This isn’t because your relatives might not understand academic language, but rather because certain language can distance or alienate people, even if you’re trying to do the opposite. Have you ever felt intimidated by jargon regarding a topic you care about? I know I have, and it happens all the time when I read about feminism — even if I understand it! When people use jargon, it elevates their language and can alienate people who aren’t used to using it, regardless of whether they understand it. It positions them in a place of power, and if someone feels they can’t meet them in that same place, the conversation can be lost.
When I’ve tried to talk about feminism with my parents using the academic language I’ve learned, I found that, while they do not necessarily reject the language I use directly, they shut down and disengage from the conversation. Instead of interacting with me when I used words like “oppression,” “systematic,” or “institutionalized,” they simply go quiet and let me ramble. Why?
Because they can’t relate.
That’s why listening is so important. When I listen to my parents talk, I realize that they’re actually talking about a lot of important issues that I hadn’t realized before. My dad will see a sexist TV commercial and comment, “Funny that the woman is the one with the baby. Mom wasn’t always the one changing diapers with you girls!” He didn’t say it was a sexist commercial, but in a way, he did. When I match that type of language and get to talk with him about those issues, it feels awesome!
So pay attention to the language your relatives are using. If you want to discuss sensitive social justice topics with someone, use their language. You may be surprised at what a difference it makes. Remember that you’re not dumbing it down: you’re still talking about important things and making sure that you aren’t pushing the uninitiated away by using specialized jargon. There’s no point in learning about social justice issues if you can’t even talk about them with the people they affect.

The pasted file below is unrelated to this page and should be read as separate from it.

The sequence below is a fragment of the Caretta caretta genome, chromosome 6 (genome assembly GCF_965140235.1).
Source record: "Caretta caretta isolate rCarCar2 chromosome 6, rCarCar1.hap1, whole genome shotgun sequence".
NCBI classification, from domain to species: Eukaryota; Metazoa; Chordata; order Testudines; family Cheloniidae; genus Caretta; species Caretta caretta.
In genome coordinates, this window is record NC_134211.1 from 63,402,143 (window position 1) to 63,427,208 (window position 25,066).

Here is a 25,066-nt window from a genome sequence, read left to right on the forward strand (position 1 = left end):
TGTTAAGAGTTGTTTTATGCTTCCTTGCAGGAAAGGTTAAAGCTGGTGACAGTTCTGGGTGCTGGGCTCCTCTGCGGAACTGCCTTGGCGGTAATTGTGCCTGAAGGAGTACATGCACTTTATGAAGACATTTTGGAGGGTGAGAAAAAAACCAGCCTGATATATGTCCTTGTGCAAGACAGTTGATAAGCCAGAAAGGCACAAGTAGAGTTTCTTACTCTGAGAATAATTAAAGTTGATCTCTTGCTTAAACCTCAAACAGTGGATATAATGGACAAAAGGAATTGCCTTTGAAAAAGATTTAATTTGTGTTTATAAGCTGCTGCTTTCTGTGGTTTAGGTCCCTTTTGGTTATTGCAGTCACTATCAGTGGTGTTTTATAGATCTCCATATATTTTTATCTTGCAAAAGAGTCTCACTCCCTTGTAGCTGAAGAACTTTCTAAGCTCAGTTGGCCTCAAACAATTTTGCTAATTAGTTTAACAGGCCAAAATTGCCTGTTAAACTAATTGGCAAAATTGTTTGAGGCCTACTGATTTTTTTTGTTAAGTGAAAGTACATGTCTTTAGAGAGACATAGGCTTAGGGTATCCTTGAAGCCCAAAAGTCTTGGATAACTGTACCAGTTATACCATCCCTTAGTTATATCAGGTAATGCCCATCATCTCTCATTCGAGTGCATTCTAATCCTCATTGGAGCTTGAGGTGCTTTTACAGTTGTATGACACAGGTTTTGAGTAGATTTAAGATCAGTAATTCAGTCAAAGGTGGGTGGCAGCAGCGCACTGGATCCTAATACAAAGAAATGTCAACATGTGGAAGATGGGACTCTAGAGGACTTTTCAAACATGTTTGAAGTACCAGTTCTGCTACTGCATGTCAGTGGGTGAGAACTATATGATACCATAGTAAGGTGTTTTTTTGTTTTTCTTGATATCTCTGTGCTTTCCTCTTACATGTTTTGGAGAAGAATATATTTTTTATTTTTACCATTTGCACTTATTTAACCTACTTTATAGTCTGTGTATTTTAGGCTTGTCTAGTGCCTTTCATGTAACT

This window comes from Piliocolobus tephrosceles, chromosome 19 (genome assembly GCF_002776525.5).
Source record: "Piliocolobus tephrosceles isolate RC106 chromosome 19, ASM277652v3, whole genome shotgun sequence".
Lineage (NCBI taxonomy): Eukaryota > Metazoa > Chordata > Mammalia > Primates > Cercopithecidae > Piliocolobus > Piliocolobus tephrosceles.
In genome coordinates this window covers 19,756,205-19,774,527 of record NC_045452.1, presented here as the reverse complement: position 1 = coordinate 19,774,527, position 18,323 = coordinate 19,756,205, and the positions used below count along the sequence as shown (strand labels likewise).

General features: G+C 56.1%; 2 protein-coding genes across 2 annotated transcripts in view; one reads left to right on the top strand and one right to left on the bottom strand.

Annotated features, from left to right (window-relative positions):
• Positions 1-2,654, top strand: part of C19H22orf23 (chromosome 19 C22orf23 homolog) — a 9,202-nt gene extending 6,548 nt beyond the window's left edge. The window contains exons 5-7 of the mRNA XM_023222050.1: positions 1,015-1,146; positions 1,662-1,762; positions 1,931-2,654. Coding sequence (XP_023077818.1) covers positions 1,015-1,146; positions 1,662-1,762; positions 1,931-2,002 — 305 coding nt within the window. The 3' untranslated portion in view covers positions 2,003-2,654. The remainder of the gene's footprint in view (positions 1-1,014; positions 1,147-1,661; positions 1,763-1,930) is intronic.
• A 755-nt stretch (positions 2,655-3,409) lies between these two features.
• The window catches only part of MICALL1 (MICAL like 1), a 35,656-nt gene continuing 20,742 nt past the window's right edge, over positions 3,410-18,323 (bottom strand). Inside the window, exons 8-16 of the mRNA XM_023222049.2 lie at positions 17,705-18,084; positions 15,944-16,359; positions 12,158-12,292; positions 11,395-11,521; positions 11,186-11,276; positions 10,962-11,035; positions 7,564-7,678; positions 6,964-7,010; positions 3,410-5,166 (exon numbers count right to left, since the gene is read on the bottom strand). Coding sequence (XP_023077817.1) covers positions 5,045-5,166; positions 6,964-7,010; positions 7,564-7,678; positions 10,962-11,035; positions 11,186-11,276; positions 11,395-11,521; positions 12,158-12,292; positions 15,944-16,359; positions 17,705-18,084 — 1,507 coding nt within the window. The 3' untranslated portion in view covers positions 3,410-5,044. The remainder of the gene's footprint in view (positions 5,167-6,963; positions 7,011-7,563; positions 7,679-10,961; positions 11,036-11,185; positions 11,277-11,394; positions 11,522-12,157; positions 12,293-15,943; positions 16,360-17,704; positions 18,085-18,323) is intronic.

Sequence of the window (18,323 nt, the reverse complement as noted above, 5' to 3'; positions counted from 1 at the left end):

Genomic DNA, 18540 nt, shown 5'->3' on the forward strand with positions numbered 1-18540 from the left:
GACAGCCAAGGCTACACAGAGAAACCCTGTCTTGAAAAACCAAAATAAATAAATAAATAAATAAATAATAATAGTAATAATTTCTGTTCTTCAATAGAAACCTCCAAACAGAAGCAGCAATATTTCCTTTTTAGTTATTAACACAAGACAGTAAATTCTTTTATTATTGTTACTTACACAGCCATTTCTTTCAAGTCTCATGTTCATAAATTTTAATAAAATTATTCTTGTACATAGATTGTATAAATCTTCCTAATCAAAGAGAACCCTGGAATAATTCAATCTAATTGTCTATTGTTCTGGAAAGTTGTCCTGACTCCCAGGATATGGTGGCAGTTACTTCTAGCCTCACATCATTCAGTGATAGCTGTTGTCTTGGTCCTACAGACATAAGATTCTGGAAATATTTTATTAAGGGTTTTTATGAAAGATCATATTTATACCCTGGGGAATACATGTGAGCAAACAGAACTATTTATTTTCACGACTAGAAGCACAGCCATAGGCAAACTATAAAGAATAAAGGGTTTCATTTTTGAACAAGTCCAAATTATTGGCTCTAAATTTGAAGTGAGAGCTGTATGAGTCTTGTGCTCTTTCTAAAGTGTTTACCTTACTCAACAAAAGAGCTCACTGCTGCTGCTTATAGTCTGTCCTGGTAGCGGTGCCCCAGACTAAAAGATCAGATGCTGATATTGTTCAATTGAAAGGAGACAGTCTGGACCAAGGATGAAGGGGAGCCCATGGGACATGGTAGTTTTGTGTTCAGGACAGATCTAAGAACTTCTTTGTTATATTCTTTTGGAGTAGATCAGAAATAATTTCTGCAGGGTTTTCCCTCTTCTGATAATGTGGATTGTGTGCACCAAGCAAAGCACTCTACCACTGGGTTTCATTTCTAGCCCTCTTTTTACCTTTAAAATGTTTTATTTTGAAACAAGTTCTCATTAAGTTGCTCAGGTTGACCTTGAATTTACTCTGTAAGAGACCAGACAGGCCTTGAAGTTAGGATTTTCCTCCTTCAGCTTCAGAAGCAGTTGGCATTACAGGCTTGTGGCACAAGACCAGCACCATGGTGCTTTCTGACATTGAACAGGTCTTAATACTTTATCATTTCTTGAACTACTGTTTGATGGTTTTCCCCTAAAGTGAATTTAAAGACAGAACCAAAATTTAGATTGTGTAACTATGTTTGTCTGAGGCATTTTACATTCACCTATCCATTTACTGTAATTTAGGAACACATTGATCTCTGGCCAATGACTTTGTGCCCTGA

3. Remember that you aren’t perfect, either.
We tend to get on our high horses when we talk about these issues because we feel like we’re right. We believe that thinking and behaving the way we do makes us better people. Even if that were true, remember that even you aren’t perfect, no matter what you believe in. There’s no “perfect” way to be or do anything.
It’s just important to remember to have compassion. It’s hard — trust me, I know. It physically pains me to know that people subscribe to racist ideas. I’m still angry.
But… people’s beliefs come from somewhere.
They come from their education, whether that’s a government education system or a private system, or an overall lack thereof. They come from the privileges or hardships they’ve experienced. They come from their families, and the people with whom they regularly interact.